Last post on Jan 29, 2013 at 4:40 PM
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Toyota Camry, Auto Repair
#533 of 727 2003 Camry - Help!
Oct 02, 2009 (10:44 am)
I have a 2003 Toyota Camry, 4 cylinder. My check engine light recently went on. I brought it in for an emissions test and was told that I have a P0420 code for catalyst inefficiency where the rear catalytic is not working and needs replacement.
I also had a P0456 where an evap leak was detected. The fuel filler neck is leaking and both the neck and cap need replacing.
Anyone know if these are necessary jobs? Can I safely drive without the repairs (they're pretty costly)? Any help is much appreciated!
#536 of 727 Re: 2003 Camry - Help! [ndhand]
Oct 02, 2009 (11:34 am)
When you say the rear catalytic, are you referencing the 2nd oxygen sensor?
You'd have a sensor in the pipe in front of the catalytic converter, and another sensor after the catalytic converter. The computer monitors both of these sensors. Based on the sensor feedback, it adjusts the engine parameters like air/fuel mixture, timing, etc to get optimal performance.
If the computer is detecting the 2nd sensor is a problem, then we know the first sensor is working and it's able to adjust engine parameters into tolerance correctly. However, then the gas goes thru the catalytic converter and is read by the 2nd sensor. If it doesn't like the readings from the 2nd sensor, then either the sensor is bad, or the catalytic converter is bad. Sensor is the cheaper of the two, and they do go bad and need repairs.
Oct 04, 2009 (1:17 pm)
I have a 05 camry xle v-6 with 25,000 miles which I bought new. Last week the check engine light came on and the car got real sick. It will idle but when you give it gas, it just won't go and there's a clunking in the transmisson.We had it towed to the dealer we bought it from and they said that they couldn't find anything wrong. The car was in there for 2 days and suddenly it started to run fine. Since they couldn't find anything wrong we took it home. 5 days later after running fine, it did it again. We'll have it towed again and hopefully they will find the problem. Has anybody out there experienced this type of problem with their camry.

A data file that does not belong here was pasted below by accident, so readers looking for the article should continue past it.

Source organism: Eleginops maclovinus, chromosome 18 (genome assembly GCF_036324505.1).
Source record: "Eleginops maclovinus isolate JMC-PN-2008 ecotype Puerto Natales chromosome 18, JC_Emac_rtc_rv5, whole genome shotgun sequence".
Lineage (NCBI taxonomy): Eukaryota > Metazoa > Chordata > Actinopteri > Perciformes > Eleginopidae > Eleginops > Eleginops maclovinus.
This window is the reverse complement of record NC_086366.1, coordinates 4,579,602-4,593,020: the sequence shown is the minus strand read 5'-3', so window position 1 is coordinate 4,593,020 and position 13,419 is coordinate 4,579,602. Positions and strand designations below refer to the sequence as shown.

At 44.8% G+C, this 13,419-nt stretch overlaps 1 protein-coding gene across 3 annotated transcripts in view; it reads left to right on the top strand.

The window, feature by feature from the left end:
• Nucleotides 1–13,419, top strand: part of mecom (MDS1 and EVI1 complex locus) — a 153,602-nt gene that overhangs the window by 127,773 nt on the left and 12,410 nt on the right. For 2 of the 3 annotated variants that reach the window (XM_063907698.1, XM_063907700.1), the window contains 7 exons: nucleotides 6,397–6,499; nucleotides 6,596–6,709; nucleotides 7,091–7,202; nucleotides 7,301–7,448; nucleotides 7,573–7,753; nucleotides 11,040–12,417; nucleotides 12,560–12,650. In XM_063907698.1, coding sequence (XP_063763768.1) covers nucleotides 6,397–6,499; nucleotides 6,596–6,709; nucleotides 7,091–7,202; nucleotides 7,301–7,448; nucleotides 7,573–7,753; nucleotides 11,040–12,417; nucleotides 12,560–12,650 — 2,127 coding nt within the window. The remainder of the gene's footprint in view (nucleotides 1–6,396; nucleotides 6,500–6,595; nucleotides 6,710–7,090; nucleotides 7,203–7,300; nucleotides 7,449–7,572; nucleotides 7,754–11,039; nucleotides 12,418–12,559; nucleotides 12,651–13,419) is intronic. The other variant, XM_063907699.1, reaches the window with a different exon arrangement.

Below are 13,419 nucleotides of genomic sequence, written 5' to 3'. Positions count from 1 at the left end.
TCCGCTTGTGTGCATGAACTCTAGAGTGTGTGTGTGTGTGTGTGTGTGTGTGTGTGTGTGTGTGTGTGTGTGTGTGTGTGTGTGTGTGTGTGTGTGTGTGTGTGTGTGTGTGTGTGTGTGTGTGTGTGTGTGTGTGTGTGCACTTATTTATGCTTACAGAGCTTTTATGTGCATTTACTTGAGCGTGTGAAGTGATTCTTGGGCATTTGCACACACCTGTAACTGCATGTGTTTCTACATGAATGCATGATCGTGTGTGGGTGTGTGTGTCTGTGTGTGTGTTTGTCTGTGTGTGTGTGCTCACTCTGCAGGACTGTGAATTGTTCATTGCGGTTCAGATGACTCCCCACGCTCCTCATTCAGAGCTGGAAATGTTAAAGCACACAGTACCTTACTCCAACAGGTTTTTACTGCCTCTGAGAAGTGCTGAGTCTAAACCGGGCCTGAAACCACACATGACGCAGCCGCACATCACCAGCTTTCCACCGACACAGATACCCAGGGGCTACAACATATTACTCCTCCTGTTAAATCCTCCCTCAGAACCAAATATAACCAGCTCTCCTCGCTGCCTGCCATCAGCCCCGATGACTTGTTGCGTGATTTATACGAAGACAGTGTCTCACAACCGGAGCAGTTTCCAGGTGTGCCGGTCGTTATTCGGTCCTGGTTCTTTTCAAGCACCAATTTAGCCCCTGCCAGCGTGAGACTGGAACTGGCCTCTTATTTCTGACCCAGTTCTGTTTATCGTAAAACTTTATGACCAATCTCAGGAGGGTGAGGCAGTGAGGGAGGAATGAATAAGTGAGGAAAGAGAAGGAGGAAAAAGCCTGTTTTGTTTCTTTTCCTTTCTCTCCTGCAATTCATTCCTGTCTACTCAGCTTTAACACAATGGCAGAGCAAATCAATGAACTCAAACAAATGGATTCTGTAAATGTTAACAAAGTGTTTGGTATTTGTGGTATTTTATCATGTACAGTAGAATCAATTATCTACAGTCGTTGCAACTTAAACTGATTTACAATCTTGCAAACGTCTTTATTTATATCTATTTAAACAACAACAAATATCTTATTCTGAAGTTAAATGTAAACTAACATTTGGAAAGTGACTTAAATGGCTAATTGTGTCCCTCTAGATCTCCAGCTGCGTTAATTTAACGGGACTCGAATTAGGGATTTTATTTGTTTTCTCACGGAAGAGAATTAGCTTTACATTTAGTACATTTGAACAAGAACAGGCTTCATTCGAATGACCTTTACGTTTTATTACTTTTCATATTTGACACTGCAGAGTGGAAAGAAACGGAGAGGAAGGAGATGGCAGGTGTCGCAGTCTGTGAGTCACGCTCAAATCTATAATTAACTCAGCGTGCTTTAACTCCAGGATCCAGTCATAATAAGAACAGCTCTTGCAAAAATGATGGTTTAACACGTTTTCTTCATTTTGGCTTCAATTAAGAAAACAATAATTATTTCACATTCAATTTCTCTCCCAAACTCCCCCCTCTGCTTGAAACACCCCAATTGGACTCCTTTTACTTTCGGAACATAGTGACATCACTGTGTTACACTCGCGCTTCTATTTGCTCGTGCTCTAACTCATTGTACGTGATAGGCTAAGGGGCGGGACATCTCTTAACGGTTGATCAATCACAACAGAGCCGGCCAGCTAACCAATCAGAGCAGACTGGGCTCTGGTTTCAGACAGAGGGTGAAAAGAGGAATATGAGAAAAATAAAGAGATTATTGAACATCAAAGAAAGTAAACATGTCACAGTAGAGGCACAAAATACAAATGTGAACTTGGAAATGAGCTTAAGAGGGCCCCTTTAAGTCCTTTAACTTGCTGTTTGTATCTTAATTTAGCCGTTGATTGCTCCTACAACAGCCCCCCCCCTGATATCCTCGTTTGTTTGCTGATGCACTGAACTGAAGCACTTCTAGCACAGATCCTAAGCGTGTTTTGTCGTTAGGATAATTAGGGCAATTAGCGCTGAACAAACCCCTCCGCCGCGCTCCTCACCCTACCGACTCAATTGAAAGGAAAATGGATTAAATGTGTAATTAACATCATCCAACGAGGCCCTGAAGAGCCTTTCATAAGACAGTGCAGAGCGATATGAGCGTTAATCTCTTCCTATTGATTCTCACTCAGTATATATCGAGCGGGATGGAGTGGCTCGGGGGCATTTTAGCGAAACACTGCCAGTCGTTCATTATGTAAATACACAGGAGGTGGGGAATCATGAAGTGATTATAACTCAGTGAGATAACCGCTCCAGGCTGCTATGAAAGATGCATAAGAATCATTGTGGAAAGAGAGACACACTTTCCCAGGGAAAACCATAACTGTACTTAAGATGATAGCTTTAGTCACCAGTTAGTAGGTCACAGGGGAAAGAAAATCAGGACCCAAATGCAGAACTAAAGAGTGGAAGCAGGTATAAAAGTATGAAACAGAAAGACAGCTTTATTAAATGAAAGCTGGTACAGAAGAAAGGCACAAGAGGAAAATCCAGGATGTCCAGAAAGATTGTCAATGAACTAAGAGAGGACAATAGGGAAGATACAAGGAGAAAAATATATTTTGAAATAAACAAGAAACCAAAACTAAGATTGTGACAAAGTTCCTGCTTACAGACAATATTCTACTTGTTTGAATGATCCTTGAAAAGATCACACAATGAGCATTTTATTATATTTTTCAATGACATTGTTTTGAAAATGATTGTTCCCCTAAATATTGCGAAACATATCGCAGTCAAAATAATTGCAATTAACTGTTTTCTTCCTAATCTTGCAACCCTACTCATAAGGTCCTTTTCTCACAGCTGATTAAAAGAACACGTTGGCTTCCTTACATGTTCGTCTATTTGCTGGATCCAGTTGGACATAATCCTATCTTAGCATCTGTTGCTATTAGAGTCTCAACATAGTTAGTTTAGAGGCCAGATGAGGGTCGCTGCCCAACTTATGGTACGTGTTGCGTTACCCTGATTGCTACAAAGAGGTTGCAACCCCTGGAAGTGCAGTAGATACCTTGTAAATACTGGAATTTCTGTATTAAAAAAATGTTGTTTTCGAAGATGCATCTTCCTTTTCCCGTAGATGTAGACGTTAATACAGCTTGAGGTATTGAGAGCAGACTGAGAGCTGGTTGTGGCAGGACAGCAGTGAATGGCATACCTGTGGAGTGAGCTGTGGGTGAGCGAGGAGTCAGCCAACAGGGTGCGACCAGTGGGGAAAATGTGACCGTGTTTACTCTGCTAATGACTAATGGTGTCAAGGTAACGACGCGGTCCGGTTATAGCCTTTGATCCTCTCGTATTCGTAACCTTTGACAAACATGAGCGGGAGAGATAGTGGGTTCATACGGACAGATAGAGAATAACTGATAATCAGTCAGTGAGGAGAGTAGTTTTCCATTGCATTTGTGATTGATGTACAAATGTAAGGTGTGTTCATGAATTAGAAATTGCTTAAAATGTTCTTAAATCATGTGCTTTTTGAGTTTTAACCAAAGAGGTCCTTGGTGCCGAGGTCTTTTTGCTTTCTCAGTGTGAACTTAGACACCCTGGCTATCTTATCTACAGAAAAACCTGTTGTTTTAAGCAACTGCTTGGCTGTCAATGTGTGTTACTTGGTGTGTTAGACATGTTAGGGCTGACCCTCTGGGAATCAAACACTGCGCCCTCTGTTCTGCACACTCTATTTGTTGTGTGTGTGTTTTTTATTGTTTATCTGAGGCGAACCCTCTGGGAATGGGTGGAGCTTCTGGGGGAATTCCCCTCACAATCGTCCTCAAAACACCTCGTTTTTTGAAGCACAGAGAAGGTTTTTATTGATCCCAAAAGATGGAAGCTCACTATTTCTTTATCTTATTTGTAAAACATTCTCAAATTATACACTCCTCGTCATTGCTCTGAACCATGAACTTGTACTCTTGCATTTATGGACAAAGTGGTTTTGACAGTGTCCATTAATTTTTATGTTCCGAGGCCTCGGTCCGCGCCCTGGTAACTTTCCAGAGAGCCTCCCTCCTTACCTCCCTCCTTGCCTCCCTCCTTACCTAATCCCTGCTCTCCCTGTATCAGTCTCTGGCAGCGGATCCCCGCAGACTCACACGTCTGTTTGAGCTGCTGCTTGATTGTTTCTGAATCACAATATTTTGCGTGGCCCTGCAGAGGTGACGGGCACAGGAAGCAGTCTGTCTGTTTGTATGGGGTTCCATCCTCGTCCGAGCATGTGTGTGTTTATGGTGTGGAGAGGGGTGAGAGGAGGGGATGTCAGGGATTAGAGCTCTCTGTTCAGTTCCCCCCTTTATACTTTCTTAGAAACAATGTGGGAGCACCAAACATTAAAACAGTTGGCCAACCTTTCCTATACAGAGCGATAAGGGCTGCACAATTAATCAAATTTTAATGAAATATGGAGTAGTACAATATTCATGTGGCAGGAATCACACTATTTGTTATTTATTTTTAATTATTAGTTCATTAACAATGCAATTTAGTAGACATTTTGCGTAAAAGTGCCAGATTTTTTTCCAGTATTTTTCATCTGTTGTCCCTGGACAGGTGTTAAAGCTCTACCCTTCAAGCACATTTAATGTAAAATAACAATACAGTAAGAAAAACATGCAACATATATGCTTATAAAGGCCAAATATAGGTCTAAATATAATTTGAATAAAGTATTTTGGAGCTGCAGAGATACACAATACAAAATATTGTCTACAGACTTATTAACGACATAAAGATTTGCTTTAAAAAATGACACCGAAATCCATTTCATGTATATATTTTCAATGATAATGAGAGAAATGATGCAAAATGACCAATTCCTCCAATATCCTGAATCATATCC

#538 of 727 Re: check engine light [grapepicker]
Oct 04, 2009 (2:06 pm)
They would be able to read the error codes from the computer. Ask them what the error codes were in the computer, when the worked on it the first time.
If you have to, you can buy an inexpensive reader and read yourself, I think I paid like 40 bucks or so at Pep Boys on sale a year or two ago.
#539 of 727 Re: check engine light [kiawah]
Oct 05, 2009 (4:24 pm)
The could not get the diagnostic reader to give any error codes. No codes to help with the problem. Took it home running about 25 miles and then the "check engine" light came on again and wouldn't run properly... about 2 mph!
#540 of 727 Re: check engine light [grapepicker]
Oct 05, 2009 (5:01 pm)
I'd consider taking it to a different dealership.
#541 of 727 '96 Camry Worth Repair Investment ?
Oct 08, 2009 (10:59 am)
I own a '96 Toyota Camry with only 80K miles on it. I am the original owner and have had very little trouble with my car until the last year or so. I have replaced the tires and done the brakes and replaced the battery. However, it started overheating about a year ago. I have had to replace the radiator, thernostat, water pump, and relay switch for the fan - obvious cooling system issues. It seems to be working fine now. But I need struts, probably 4 now and that will cost another $500 I would think.
I would like to keep this car running for a few more years. What do you think about the money investment? Is a '96 Toyota Camry worth putting another $2K of work in to keep it running for another 3 years? This is not a time for me to take on a car payment. The body is not in the best shape (NYC parking!), so the resale value isn't the top. Appreciate your input.
#542 of 727 Re: '96 Camry Worth Repair Investment ? [tinadiva]
Oct 08, 2009 (11:16 am)
Only you know the real condition of the car, but 80K is not a lot of miles for your vehicle, and you obviously don't put a lot on each year.
$500 is less than 2 payments.
If you buy something new (anything), your insurance payments would go up substantially from what you are paying now...that's probably enough savings to pay for your struts by itself.
I think you'd probably be very hard pressed to find any vehicle in your area for $2k, that would be anywhere near as reliable as your car.